Activities and Lesson Plans
Related 4th Grade TEKS
4.11 A, B: Measurement. The student applies measurement concepts. The student is expected to estimate and measure to solve problems involving length (including perimeter) and area. The student uses measurement tools to measure capacity/volume and weight/mass. The student is expected to (A) estimate and use measurement tools to determine length (including perimeter), area, capacity and weight/mass using standard units SI (metric) and customary; (B) perform simple conversions between different units of length, between different units of capacity, and between different units of weight within the customary measurement system.
4.14 A, B: Underlying processes and mathematical tools. The student applies Grade 4 mathematics to solve problems connected to everyday experiences and activities in and outside of school. The student is expected to (A) identify the mathematics in everyday situations; (B) solve problems that incorporate understanding the problem, making a plan, carrying out the plan, and evaluating the solution for reasonableness.
4.15 A, B, C: D, E: Writing/Writing Process. Students use elements of the writing process (planning, drafting, revising, editing, and publishing) to compose text. Students are expected to: (A) plan a first draft by selecting a genre appropriate for conveying the intended meaning to an audience and generating ideas through a range of strategies (e.g., brainstorming, graphic organizers, logs, journals); (B) develop drafts by categorizing ideas and organizing them into paragraphs; (C) revise drafts for coherence, organization, use of simple and compound sentences, and audience; (D) edit drafts for grammar, mechanics, and spelling using a teacher-developed rubric; and (E) revise final draft in response to feedback from peers and teacher and publish written work for a specific audience.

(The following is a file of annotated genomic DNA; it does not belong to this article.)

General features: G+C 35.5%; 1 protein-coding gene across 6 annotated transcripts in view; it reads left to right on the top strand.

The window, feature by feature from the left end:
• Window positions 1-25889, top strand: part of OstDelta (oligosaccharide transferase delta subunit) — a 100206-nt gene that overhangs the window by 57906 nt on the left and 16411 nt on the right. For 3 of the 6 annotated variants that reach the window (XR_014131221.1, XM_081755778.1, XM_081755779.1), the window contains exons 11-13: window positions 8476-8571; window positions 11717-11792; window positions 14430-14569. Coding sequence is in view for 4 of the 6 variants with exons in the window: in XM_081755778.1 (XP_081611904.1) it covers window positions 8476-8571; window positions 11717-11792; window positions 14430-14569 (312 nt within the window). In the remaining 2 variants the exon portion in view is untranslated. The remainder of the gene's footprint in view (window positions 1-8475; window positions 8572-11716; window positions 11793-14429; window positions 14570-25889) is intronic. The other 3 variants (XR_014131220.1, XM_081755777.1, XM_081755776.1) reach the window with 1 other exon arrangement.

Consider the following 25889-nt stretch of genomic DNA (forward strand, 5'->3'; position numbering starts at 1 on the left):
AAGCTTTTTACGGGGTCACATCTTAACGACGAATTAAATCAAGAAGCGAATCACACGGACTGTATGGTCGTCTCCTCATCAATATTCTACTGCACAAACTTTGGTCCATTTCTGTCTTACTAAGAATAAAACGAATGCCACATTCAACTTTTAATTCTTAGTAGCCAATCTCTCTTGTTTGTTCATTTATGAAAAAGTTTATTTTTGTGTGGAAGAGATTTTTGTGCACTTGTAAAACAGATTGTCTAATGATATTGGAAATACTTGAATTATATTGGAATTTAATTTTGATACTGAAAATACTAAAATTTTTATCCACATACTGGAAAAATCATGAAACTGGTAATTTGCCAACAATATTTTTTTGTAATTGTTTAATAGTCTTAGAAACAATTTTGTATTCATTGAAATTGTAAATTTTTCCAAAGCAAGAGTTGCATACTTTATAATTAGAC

4.16 A Writing/Literary Texts. Students write literary texts to express their ideas and feelings about real or imagined people, events, and ideas. Students are expected to: (A) write imaginative stories that build the plot to a climax and contain details about the characters and setting.
4.18 Ai, ii, iii: Writing/Expository and Procedural Texts. Students write expository and procedural or work-related texts to communicate ideas and information to specific audiences for specific purposes. Students are expected to: (A) create brief compositions that: (i) establish a central idea in a topic sentence; (ii) include supporting sentences with simple facts, details, and explanations; and (iii) contain a concluding statement.
2 A, C, E: History. The student understands the causes and effects of European exploration and colonization of Texas and the Western Hemisphere. The student is expected to: (A) summarize reasons for European exploration and settlement of Texas and the Western Hemisphere; (C) explain when, where, and why the Spanish established Catholic missions in Texas; (E) identify the impact of Mexico's independence from Spain on the events in Texas.
4 B, C: History. The student understands the political, economic, and social changes in Texas during the last half of the 19th century. The student is expected to: (B) explain the growth and development of the cattle and oil industries; (C) identify the impact of railroads on life in Texas, including changes to cities and major industries; and
13 A, B, E: Economics. The student understands patterns of work and economic activities in Texas. The student is expected to: (A) explain how people in different regions of Texas earn their living, past and present; (B) explain how geographic factors have influenced the location of economic activities in Texas; (E) explain how developments in transportation and communication have influenced economic activities in Texas.
15 B: Government. The student understands how people organized governments in different ways during the early development of Texas. The student is expected to: (B) identify characteristics of Spanish and Mexican colonial governments and their influence on inhabitants of Texas.